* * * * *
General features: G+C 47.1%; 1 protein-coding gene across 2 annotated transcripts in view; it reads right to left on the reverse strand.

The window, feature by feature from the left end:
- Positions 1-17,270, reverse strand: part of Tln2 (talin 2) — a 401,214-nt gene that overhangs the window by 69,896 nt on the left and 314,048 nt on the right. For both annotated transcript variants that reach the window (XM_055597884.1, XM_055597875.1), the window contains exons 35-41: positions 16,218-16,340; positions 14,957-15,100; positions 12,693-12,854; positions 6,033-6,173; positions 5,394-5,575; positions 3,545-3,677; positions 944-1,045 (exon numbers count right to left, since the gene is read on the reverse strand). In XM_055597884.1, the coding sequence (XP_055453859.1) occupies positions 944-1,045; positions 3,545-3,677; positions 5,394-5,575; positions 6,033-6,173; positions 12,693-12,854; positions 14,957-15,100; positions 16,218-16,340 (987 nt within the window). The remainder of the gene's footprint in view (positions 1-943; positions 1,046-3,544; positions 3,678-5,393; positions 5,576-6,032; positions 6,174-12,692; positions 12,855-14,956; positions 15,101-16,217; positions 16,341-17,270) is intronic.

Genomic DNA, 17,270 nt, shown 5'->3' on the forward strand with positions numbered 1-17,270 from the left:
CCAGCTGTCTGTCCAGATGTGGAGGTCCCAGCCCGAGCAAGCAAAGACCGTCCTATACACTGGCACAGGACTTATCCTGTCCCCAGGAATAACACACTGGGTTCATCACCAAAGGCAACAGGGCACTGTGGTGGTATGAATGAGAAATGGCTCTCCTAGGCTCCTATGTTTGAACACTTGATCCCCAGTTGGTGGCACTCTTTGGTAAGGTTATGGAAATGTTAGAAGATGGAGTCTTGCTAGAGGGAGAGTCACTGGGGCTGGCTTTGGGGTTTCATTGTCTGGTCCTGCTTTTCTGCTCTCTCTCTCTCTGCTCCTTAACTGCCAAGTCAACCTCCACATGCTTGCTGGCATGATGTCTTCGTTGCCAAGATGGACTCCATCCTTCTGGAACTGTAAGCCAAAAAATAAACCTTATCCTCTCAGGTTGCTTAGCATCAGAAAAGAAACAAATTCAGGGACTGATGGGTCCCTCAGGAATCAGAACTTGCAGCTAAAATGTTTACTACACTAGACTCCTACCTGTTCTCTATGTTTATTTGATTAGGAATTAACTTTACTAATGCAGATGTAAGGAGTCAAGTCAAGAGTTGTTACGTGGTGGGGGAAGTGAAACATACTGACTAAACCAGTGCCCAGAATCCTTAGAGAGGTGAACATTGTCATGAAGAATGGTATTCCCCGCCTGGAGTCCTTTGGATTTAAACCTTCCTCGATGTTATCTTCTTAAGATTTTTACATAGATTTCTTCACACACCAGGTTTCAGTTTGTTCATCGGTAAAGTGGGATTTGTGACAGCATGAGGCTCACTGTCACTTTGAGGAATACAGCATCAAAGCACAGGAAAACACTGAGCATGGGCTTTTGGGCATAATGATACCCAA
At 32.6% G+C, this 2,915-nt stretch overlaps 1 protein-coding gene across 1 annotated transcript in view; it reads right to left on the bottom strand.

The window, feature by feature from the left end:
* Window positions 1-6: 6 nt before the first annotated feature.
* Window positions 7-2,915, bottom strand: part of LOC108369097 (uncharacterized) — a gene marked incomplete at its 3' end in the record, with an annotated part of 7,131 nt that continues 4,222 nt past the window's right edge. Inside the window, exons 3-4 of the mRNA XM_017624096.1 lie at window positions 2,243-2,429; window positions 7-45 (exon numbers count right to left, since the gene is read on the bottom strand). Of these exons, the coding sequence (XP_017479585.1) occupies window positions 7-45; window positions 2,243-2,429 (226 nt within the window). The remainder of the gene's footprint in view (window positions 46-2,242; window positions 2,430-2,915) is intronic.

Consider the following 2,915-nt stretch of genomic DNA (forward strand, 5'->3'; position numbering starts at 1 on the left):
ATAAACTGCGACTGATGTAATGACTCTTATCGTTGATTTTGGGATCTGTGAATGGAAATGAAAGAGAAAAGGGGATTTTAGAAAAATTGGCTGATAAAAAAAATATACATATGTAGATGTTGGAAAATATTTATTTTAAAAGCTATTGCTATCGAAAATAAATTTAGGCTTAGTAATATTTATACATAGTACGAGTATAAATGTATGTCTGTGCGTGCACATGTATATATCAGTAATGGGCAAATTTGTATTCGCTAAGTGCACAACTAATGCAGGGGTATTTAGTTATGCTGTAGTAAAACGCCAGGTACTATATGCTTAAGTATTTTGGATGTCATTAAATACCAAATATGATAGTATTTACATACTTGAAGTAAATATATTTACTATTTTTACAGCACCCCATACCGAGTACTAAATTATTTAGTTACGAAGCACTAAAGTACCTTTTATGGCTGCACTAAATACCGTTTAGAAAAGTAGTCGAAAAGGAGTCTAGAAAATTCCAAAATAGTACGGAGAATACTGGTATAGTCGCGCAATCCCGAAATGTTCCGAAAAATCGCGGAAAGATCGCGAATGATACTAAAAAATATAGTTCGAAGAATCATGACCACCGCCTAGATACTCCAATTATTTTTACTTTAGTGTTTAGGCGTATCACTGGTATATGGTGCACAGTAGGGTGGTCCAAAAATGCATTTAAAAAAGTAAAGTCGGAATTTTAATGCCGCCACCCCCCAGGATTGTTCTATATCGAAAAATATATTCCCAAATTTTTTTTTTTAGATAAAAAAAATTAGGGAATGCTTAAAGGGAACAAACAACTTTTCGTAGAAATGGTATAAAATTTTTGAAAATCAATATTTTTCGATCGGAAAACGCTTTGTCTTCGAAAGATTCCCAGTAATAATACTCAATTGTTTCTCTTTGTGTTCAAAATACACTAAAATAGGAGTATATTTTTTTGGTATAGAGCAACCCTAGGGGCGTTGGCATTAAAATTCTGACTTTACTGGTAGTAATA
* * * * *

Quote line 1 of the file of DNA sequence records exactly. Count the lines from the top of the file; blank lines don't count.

General features: G+C 47.1%; 1 protein-coding gene across 2 annotated transcripts in view; it reads right to left on the reverse strand.